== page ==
2 & Boyacá
Carlos Suárez stands in his studio in the village of Ráquira, dropping a dollop of clay onto his potter’s wheel with a satisfying thwack. He sets about sculpting a vase, watching intently as the material shape-shifts before him, the excess clay accumulating in the wrinkles of his hands.
“When I touch this clay, I can tell it is from Boyacá,” he says, not once looking away from his wheel. “And whenever you touch clay, you feel a connection to the earth beneath you.”
In the great epic of Colombian history, many defining acts have played out on the soil of Boyacá. It was in this state that Simón Bolívar defeated
Spanish armies in 1819 and set in motion Colombia’s independence. And centuries before, this region was the heartland of the Muisca – the preconquest civilization whose gold objects gave rise to the legend of El Dorado. They also created little ceramic snakes and frogs, and human figurines with coffee beans for eyes.
The Muisca civilization is long gone, but their earthenware-making traditions have survived. Throughout Boyacá are roadside stands selling all things ceramic, from the practical (flowerpots, urns, amphoras and piggy banks) to the peculiar (ceramic dinosaurs and ceramic likenesses of Portuguese soccer star Cristiano Ronaldo).
“It makes me very proud knowing I’m part of an ancient tradition,” Suárez says. “The Muisca were skilled potters. They didn’t even have electric wheels!”
The landscape of Boyacá also has the hue of fired clay. Scrubby brown hills stretch to the horizon, with
offers several characterful rooms arranged around a former convent just south of Villa de Leyva's main square. Inside you’ll find timber furniture, antique woodcarvings and open fires; outside are well-kept gardens and a little fountain frequented by hummingbirds (from $90; hotelcasaterra .com).
is just west of Villa de Leyva’s main square (admission $3.50; casaterracota.com).
the pottery capital of Colombia, is roughly a 30-minute drive from Villa de Leyva (souvenirs from $1). farmers puttering along country roads in antique tractors. Abandoned railway lines rust in the long grass, with little stations that have not heard the whistle of a passing train in decades. In the valleys are market towns, none more beautiful than Villa de Leyva, where higgledy-piggledy streets are lined with whitewashed bungalows, window shutters painted in racing green.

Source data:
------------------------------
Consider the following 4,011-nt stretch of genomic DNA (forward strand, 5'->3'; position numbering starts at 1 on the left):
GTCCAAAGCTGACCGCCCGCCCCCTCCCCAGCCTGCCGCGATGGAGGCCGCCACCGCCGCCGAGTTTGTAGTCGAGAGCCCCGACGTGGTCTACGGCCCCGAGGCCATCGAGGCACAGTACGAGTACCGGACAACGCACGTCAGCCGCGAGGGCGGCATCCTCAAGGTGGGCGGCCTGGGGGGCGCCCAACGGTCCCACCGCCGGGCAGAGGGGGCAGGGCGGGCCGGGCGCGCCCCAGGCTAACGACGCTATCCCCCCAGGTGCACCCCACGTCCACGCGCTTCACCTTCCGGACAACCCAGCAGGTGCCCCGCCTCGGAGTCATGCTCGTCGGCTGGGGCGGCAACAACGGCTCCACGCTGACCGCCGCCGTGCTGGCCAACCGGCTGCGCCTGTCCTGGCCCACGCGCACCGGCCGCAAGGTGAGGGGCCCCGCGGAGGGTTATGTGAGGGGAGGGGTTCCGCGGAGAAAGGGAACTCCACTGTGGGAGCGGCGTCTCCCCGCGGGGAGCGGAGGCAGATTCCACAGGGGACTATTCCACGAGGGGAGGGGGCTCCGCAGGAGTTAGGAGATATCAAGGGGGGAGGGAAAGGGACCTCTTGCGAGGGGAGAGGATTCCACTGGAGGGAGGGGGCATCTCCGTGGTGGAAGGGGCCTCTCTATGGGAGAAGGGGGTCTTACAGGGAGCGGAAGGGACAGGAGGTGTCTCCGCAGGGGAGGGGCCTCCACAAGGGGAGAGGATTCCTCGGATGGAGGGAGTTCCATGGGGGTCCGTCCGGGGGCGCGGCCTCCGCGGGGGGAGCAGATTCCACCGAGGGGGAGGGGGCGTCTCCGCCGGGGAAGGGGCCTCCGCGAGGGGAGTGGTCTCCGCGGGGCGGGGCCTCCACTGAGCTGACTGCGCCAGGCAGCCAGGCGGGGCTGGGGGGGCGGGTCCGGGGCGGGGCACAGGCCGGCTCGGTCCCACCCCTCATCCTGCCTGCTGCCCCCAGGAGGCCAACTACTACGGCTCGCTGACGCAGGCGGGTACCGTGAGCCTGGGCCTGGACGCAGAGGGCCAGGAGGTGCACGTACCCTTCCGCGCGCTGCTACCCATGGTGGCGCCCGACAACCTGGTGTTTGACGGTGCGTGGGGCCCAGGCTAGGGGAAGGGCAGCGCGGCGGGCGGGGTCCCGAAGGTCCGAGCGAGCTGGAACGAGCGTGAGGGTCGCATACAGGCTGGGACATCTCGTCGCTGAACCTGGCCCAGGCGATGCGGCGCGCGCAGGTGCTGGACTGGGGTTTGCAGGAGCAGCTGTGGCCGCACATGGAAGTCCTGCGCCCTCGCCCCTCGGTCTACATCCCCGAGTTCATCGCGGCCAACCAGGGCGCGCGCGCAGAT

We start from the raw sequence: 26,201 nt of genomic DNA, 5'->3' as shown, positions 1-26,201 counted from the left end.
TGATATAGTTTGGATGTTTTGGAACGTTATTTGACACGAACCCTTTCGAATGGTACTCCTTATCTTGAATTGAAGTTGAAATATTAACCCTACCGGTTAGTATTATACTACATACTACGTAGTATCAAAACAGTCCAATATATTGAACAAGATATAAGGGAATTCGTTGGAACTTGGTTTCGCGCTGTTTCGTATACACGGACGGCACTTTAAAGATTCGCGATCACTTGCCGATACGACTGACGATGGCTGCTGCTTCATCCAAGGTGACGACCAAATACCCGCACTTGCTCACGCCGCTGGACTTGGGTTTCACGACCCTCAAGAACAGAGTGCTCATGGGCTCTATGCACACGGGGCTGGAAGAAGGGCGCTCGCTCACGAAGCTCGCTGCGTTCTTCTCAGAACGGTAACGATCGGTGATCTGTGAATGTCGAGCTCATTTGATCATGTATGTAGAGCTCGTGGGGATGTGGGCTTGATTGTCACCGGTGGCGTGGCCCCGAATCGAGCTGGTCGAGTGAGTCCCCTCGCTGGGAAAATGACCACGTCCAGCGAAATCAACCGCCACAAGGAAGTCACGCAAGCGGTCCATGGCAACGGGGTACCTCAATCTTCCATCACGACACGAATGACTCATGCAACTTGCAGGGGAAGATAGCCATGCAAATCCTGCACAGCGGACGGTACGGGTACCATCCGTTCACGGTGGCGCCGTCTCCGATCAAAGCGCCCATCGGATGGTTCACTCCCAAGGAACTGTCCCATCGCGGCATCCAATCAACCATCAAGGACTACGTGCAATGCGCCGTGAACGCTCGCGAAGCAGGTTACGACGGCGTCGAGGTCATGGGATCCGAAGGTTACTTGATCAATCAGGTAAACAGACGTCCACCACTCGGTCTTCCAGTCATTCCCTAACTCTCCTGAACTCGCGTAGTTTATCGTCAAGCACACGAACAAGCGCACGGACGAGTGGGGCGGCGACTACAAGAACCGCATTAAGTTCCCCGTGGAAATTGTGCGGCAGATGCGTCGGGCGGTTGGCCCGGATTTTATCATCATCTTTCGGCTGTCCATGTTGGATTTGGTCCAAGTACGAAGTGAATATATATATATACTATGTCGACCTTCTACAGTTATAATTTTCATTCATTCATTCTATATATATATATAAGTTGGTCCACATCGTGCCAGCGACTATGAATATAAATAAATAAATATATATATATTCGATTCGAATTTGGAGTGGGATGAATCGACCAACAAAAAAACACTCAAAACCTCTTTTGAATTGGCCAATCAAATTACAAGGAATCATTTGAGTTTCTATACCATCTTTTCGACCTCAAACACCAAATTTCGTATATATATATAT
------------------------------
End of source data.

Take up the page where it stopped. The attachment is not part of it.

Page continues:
Built in the 16th century as a retreat for military officers and nobility, Villa de Leyva is today where Bogotános come to escape the traffic-clogged streets of the capital. They wander cobbled squares where Mudéjar fountains trickle, and idle away afternoons in cafés set in creaking colonial mansions. A few climb the blustery hills behind the town for views over its ceramic-tiled rooftops.
Among the buildings down below, one in particular stands out. This is Casa Terracota, an experimental house entirely made of Boyacá clay, designed by architect Octavio Mendoza. It is a building that uses no steel or cement, and that has no straight lines or corners. It is as fluid and organic as if it were molded at a potter’s wheel. Its walls, roof, gas cooker, oven, beds, showers, staircases, toilets and chairs all have been baked into existence.
“It feels like a cross between Gaudí, Star Wars and The Flintstones,” says Barbara Teran, a volunteer builder at Casa Terracota. “When you sit here at night by candlelight, you feel like a little animal who lives underground,” she says. “And whenever you feel the clay between your fingers, it somehow takes you back to an earlier time.”
Potter about in Boyacá, a state of sleepy villages, rolling hills and a millennia-old ceramic-making tradition.